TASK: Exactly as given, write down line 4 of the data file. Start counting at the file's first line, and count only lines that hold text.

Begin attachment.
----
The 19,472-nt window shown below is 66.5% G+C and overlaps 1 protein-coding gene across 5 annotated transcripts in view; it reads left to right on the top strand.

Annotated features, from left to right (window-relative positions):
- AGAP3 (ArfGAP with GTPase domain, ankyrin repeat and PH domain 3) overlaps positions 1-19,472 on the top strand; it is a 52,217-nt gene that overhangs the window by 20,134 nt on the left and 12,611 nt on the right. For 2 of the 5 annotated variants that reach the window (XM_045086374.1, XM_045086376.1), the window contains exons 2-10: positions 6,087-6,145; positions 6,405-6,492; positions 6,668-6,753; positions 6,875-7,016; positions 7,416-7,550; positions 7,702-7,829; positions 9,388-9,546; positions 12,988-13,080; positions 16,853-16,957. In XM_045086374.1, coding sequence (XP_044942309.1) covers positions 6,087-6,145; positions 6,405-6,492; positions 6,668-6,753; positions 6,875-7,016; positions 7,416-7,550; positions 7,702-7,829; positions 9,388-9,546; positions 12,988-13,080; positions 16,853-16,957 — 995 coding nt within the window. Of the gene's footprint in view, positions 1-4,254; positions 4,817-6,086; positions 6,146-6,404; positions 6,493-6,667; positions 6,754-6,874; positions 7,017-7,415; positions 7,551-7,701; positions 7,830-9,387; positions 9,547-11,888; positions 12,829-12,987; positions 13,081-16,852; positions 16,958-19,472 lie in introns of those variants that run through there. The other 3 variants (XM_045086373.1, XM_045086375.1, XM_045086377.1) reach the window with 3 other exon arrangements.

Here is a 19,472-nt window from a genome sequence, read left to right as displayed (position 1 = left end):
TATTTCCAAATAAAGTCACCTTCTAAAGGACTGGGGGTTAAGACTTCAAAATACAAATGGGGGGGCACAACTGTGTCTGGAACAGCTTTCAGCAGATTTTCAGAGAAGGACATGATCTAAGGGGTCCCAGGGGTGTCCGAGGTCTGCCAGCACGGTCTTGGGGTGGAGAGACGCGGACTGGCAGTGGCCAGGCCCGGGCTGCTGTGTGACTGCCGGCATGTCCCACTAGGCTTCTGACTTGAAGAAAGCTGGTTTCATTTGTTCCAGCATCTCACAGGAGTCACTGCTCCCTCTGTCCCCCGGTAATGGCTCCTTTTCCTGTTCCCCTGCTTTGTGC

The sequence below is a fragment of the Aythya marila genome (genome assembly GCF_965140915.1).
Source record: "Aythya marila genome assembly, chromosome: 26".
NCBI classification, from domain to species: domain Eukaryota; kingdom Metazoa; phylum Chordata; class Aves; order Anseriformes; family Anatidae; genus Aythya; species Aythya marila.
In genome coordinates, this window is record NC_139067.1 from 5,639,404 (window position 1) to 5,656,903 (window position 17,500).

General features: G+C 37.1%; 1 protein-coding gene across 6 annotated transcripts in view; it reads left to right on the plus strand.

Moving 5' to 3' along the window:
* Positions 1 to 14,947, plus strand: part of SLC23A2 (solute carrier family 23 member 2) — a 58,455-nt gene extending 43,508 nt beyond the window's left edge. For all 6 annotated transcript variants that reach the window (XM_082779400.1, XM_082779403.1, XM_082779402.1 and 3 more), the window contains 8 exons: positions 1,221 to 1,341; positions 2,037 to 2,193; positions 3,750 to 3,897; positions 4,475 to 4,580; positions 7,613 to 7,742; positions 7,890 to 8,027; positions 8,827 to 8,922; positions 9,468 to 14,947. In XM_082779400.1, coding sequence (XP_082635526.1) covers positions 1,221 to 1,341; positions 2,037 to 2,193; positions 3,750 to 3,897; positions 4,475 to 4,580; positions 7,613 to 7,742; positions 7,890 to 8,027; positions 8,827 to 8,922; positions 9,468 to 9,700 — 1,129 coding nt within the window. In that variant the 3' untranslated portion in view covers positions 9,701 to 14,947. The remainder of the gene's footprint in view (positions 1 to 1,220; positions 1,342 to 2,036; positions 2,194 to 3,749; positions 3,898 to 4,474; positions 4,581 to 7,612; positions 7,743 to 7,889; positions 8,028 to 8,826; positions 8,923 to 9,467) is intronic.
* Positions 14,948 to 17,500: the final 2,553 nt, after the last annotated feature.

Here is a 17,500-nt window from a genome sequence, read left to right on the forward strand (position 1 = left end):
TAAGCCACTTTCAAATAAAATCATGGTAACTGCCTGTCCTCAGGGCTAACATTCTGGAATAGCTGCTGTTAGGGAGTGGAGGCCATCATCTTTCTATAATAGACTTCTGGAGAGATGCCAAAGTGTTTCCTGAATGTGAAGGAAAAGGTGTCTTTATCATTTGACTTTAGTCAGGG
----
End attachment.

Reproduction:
Here is a 19,472-nt window from a genome sequence, read left to right as displayed (position 1 = left end):